Johnson & Johnson says that it has four million doses of its Covid-19 vaccine ready to ship "immediately" once it receives emergency use authorization, which could happen this week.
In an analysis just released, the US Food and Drug Administration said the company's single-dose vaccine has met the requirements for emergency use authorization.
However, despite the excitement and anticipation, there are still several steps Johnson & Johnson has to go through before the vaccine will be available.
Here's what happens next:
The FDA's Vaccines and Related Biological Products Advisory Committee meets on Friday to review data on the vaccine and decide whether to recommend it for emergency use authorization in adults 18 and older.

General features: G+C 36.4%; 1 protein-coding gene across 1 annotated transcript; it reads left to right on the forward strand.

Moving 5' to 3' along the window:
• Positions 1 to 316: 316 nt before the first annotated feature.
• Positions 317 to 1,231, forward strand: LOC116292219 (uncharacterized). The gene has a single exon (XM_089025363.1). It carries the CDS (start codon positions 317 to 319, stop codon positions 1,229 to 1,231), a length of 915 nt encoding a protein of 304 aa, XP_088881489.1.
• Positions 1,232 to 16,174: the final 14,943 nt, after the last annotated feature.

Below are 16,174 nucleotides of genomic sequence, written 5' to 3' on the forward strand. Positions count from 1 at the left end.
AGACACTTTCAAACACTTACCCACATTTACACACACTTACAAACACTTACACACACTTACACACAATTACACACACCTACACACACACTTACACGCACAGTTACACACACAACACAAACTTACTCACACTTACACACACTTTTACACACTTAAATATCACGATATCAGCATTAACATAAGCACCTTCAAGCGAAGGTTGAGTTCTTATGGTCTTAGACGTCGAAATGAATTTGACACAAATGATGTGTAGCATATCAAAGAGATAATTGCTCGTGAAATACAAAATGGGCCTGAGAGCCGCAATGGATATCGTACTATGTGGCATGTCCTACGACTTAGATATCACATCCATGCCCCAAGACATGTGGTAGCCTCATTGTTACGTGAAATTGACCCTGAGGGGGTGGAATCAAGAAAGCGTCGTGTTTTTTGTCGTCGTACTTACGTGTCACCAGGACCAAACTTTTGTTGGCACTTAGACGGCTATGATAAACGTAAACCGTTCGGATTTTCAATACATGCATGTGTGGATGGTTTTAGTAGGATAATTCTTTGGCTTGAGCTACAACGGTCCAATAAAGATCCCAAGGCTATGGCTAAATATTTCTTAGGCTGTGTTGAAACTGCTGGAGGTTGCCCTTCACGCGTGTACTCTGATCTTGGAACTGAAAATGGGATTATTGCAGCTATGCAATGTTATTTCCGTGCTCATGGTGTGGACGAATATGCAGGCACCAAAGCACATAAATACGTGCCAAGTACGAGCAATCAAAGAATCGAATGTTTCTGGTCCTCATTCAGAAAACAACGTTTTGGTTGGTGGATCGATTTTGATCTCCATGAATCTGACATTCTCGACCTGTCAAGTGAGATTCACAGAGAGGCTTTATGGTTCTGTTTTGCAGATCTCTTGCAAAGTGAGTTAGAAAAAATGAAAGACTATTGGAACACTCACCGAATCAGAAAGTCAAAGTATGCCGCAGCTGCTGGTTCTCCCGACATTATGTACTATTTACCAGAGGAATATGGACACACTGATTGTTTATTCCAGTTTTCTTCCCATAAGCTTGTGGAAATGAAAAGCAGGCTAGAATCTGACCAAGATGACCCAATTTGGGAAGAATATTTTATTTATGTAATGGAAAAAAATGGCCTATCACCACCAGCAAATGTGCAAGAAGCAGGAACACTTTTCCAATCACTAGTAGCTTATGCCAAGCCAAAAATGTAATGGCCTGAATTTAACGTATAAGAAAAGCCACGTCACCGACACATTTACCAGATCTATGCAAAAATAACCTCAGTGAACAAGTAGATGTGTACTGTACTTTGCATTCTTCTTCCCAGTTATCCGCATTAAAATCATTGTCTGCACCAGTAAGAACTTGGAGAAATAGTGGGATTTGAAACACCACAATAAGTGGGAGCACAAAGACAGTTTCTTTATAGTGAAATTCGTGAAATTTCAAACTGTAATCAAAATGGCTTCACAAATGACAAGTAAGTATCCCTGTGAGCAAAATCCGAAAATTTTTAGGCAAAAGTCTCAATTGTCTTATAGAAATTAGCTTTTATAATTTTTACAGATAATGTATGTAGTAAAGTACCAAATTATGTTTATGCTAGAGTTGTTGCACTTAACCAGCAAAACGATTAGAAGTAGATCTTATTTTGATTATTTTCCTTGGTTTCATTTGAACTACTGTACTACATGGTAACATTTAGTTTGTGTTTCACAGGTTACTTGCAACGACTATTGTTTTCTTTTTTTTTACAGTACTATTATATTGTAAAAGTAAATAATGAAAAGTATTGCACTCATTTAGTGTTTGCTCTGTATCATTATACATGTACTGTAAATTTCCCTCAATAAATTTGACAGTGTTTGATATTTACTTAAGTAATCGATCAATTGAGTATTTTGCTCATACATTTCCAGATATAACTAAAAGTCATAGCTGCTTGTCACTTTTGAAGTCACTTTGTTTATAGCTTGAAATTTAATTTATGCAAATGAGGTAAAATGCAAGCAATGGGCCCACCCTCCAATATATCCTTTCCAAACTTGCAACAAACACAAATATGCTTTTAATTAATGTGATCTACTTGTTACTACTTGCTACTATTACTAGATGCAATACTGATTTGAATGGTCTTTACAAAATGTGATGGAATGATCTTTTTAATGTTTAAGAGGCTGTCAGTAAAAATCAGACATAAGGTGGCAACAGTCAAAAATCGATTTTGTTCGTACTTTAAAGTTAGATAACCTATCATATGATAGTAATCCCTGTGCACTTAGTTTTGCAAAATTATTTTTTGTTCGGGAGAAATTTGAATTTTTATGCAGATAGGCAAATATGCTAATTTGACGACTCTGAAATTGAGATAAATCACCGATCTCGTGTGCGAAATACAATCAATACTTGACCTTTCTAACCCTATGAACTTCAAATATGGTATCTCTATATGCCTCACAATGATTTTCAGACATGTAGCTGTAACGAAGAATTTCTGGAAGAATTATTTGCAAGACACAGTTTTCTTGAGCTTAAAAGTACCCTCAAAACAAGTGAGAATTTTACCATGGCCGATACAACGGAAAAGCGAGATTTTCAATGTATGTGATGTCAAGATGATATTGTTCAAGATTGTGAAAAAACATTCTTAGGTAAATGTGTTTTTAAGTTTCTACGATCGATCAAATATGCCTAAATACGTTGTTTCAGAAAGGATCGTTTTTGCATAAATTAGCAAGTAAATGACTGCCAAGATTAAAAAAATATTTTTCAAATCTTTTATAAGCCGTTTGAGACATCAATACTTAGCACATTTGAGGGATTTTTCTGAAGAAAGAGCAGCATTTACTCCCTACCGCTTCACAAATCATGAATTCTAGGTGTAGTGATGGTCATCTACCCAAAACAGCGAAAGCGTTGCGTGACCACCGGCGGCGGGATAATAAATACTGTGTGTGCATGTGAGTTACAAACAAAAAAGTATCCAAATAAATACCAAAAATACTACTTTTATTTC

Once the vaccine is authorized, the US Centers for Disease Control and Prevention Advisory Committee on Immunization Practices, or ACIP, makes recommendations to the CDC on how the vaccine should be used, such as among what age groups and on what type of schedule. An emergency meeting of ACIP is scheduled for Feb. 28 and March 1.
Typically, the CDC director accepts the committee's recommendation. Shortly after that, the vaccine can be distributed, and can start going into arms.
What everyone wants to know is where the federal government will send those doses, and who they'll be steered toward.
"We're hoping that ACIP will provide some guidance on the most effective use of the J&J one dose vaccine," Claire Hannan, executive director of the Association of Immunization Managers, wrote in an email to CNN on Tuesday.
"States are looking for guidance for use of the vaccine in populations which might really benefit from the one dose series complete, such as transient populations," Hannan said. "We aren't hearing much on this."
You can read more about the Johnson & Johnson vaccine here.